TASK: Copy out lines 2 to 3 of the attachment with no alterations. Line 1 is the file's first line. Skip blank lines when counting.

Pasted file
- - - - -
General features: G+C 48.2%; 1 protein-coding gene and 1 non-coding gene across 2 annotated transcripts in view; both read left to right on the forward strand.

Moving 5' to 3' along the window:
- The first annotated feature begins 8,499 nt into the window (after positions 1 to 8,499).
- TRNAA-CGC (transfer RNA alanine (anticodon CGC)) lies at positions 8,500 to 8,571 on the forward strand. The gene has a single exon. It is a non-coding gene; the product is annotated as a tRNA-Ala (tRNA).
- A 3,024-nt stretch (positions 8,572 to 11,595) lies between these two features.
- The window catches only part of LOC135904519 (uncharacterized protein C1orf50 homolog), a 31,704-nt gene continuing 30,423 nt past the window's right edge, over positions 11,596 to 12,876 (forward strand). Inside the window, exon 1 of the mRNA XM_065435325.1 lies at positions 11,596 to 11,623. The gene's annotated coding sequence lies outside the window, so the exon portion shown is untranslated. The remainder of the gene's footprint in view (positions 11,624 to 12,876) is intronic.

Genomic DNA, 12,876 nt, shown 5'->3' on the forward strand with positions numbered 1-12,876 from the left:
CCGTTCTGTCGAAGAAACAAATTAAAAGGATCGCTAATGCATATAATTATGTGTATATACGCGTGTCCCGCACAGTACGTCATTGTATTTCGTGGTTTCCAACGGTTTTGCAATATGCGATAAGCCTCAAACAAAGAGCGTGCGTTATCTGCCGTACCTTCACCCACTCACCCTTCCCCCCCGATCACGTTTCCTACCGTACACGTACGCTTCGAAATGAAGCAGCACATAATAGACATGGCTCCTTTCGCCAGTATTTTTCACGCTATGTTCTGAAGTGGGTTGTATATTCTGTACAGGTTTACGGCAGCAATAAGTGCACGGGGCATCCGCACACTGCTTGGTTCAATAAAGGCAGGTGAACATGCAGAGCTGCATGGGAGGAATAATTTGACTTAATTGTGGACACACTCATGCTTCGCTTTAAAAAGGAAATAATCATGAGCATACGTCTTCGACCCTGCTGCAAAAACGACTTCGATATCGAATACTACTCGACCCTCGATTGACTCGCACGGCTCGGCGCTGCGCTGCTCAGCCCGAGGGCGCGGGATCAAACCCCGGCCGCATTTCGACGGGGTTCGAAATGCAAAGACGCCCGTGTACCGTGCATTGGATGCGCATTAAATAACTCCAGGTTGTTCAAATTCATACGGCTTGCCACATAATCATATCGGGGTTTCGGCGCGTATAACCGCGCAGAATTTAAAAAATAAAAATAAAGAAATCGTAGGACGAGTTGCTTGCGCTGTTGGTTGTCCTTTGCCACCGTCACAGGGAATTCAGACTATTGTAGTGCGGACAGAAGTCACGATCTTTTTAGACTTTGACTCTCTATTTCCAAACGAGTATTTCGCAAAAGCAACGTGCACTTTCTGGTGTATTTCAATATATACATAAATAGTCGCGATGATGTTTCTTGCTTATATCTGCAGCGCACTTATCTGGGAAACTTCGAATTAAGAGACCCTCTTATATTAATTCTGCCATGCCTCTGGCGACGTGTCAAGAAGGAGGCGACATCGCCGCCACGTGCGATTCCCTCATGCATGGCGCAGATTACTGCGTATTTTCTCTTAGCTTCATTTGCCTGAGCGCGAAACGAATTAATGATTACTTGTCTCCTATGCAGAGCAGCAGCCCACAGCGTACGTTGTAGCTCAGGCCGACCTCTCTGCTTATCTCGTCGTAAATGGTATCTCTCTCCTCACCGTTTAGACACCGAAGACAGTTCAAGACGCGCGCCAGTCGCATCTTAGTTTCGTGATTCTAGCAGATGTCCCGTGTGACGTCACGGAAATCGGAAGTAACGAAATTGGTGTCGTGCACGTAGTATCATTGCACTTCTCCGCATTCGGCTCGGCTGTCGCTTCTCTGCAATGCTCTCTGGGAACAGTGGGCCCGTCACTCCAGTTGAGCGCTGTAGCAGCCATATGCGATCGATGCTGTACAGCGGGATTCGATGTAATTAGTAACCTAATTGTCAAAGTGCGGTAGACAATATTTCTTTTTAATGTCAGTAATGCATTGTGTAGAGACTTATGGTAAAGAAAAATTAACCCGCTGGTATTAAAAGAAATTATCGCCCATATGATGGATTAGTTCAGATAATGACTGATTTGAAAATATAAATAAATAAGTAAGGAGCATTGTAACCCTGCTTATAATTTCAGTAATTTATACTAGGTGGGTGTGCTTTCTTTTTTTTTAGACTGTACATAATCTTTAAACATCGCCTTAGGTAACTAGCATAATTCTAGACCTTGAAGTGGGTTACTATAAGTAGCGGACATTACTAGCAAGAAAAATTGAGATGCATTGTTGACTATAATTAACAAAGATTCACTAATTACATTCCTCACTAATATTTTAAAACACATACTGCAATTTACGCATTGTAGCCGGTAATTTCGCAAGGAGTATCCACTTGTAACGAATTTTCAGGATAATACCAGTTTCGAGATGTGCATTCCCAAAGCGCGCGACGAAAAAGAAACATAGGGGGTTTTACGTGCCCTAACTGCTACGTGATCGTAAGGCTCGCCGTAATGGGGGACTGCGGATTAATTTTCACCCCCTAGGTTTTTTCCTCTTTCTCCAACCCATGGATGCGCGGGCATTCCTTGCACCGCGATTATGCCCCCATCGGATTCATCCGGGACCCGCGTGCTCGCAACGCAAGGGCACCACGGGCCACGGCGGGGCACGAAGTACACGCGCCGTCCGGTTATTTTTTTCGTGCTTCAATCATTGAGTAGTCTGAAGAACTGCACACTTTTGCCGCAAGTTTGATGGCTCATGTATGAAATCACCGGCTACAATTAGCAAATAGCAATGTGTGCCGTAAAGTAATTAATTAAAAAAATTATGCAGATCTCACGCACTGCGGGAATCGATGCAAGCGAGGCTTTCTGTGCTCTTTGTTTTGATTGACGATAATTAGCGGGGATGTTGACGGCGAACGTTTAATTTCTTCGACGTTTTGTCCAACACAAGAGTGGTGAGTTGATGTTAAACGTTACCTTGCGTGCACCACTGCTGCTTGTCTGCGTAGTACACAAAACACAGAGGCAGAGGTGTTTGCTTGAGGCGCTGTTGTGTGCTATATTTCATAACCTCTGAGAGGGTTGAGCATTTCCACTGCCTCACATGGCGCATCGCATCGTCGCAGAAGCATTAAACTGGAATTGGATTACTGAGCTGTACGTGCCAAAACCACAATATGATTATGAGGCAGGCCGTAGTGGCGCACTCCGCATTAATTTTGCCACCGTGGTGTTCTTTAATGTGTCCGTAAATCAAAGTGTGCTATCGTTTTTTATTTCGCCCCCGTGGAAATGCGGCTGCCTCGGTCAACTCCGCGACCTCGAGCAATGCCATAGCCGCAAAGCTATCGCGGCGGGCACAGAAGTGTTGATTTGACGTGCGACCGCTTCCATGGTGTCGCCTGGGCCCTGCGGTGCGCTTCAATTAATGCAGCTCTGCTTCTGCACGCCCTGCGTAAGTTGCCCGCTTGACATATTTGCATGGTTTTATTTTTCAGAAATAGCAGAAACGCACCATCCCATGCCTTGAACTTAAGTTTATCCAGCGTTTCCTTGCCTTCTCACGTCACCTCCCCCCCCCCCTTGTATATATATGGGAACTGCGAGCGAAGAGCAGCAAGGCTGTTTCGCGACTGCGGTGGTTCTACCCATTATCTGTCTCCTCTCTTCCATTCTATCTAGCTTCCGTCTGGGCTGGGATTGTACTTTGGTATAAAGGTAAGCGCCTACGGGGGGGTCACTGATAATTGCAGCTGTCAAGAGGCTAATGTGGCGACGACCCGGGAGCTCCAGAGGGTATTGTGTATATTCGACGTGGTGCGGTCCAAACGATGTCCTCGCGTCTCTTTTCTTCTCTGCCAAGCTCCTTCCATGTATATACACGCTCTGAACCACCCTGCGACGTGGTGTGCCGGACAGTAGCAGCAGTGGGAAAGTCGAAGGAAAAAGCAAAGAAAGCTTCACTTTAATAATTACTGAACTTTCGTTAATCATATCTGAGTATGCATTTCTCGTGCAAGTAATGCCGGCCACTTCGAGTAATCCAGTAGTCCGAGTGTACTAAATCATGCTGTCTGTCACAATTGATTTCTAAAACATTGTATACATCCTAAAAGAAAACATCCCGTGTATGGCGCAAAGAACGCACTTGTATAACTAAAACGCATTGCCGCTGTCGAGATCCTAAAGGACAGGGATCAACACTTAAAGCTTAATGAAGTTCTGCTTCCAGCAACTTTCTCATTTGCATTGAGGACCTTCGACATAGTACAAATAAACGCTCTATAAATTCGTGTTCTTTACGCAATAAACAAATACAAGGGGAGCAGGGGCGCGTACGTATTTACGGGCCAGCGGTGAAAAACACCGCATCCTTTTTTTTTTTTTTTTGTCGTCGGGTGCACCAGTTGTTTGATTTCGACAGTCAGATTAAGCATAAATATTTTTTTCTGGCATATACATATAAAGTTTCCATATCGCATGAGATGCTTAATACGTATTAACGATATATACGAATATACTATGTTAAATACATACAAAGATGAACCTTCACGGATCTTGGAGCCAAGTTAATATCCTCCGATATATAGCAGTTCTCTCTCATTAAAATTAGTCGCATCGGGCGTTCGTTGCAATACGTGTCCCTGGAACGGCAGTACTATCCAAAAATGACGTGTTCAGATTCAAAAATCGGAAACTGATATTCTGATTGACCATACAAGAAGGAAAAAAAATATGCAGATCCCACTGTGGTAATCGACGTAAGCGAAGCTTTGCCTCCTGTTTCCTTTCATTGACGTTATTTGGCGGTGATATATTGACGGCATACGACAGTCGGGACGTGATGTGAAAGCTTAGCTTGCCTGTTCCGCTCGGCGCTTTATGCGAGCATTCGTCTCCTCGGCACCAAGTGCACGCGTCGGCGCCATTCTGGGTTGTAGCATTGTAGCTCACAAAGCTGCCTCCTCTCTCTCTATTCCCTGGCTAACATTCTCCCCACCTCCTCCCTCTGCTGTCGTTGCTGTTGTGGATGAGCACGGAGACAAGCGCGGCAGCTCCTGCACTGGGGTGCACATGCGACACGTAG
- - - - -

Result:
Moving 5' to 3' along the window:
- The first annotated feature begins 8,499 nt into the window (after positions 1 to 8,499).